Forums Laps Dressing low grit Inland laps

4 replies, 4 voices Last updated by Tom Mitchell 1 year, 7 months ago
Viewing 5 posts - 1 through 5 (of 5 total)
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  • #2970

    markaoros
    Participant
    @markaoros

    Does anybody have tips on dressing low grit Inland sintered laps.

    Thank you!

    Mark

    #2971

    wardmonterosso
    Participant
    @wardmonterosso

    Mark,

    My favorite clean-up for my sintered laps is using barkeeper’s friend and a scotch pad. It removed the build up rather well. When completed they run smooth and cut well. I usually scrub until the entire surface looks brassy new.

    W@rd

    #2974

    markaoros
    Participant
    @markaoros

    W@rd,

    Thank you.

    Mark

    #5008

    gemmakermz
    Participant
    @gemmakermz

    is it sintered or plated. if sintered your wasting a lot of your time, your hitting more metal than diamond. sintered is diamond added to metal powder then heat fused to a solid surface, leaving more metal than diamond surface. your better off using the cheap china made laps who’s surface is mostly all diamond, much faster than sintered. what grit is it? gemmakermz@cs.com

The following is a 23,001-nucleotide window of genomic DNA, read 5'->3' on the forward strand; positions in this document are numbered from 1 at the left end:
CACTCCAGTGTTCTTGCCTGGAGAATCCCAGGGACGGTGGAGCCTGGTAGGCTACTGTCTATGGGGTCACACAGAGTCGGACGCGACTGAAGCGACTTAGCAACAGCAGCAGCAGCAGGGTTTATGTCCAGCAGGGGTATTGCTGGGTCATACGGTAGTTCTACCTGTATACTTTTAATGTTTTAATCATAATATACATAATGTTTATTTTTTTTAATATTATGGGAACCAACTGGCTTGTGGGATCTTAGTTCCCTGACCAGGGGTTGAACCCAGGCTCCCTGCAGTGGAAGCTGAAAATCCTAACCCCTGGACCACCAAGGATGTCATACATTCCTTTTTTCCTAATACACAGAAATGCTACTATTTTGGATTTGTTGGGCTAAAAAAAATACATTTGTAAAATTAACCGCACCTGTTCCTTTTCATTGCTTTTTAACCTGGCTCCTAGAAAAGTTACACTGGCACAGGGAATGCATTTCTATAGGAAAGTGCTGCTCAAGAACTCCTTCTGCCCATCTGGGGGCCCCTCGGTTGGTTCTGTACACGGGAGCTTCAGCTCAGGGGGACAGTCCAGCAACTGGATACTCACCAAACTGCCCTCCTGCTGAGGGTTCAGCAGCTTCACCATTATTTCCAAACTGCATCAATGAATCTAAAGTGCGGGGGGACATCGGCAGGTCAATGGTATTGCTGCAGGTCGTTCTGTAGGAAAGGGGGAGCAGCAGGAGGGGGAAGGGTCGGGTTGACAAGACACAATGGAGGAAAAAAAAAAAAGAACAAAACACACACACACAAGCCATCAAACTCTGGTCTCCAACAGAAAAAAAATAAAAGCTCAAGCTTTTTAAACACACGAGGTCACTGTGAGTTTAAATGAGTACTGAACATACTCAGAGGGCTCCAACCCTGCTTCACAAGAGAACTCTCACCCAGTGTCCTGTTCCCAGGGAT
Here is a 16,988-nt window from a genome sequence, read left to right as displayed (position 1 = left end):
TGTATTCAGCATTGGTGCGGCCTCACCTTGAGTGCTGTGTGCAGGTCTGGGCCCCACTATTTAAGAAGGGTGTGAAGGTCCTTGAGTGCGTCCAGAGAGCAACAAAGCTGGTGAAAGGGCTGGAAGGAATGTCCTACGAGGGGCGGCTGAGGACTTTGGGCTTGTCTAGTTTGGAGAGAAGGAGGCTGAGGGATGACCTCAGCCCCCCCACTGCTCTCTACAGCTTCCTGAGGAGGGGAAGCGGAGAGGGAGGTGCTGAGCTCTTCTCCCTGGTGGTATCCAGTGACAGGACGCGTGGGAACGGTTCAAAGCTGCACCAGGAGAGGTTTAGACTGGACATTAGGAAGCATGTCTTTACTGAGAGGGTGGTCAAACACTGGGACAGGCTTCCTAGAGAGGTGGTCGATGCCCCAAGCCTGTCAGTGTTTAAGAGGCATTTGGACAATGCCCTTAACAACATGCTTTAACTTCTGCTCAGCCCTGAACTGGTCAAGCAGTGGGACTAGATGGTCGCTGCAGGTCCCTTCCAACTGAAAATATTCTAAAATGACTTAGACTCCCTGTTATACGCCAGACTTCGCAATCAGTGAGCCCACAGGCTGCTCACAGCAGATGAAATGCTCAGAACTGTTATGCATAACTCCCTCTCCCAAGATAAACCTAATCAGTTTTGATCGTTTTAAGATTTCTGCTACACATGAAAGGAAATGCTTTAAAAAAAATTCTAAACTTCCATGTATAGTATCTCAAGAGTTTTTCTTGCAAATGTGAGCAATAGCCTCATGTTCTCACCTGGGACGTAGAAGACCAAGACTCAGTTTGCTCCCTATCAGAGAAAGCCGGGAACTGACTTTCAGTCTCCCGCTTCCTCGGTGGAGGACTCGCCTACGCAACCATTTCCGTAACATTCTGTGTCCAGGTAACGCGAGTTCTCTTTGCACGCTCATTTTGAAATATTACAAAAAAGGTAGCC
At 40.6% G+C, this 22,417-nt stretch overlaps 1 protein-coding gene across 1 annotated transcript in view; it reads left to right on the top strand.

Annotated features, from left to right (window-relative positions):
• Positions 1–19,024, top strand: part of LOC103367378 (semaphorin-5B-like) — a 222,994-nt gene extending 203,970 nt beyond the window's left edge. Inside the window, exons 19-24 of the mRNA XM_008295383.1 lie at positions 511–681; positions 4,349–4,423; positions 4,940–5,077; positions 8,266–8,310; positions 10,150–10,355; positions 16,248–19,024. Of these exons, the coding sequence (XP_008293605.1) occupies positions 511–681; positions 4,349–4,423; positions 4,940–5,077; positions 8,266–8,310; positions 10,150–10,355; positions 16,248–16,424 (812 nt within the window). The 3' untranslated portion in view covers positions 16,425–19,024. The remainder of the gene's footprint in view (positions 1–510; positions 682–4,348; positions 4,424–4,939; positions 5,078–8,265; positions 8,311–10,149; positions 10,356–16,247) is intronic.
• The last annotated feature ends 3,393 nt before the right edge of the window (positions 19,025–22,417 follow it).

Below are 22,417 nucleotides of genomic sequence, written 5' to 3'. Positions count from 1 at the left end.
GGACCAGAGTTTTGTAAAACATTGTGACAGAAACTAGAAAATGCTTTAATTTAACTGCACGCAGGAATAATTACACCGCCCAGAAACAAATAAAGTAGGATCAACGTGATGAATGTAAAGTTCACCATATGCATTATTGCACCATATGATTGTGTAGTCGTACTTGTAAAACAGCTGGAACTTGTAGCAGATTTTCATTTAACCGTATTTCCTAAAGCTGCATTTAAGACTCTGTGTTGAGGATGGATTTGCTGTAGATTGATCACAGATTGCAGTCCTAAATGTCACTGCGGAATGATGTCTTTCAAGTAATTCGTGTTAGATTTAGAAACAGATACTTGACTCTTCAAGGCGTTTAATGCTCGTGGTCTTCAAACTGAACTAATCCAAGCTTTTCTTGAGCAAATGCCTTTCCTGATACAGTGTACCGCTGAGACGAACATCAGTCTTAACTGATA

#5017

    Tom Mitchell
    Keymaster
    @tommitchell

    Scott,

    I use sinteres lap if I am working on a competition stone. I purchased the sintered laps after ruining my plated solid steel laps after when I took action on some very bad advice. The bad advice I got was to use Aluminum Oxide Dressing Bars to expose more diamond on the plated laps. The aluminum oxide dressing bars are made from, of course, aluminum oxide, which is the second hardest mineral, 9 on the Moh’s Scale. The bars basically stripped the plating and the diamond that was supposedly being held in place by plating.

    These dressing bars are actually intended to be used on sintered laps, not on plated laps. I have a dedicated bar for each of my singtered laps.

    When ever the lap looses its aggressiveness or starts to leave scratches turn the lap on slowly, give it lots of water and drag the dressing bar across the lap with minimal pressure till the water appears to become cloudy. Then remove the dressing bar, and rinse the lap thoroughly.

    Tom Mitchell
    Florida

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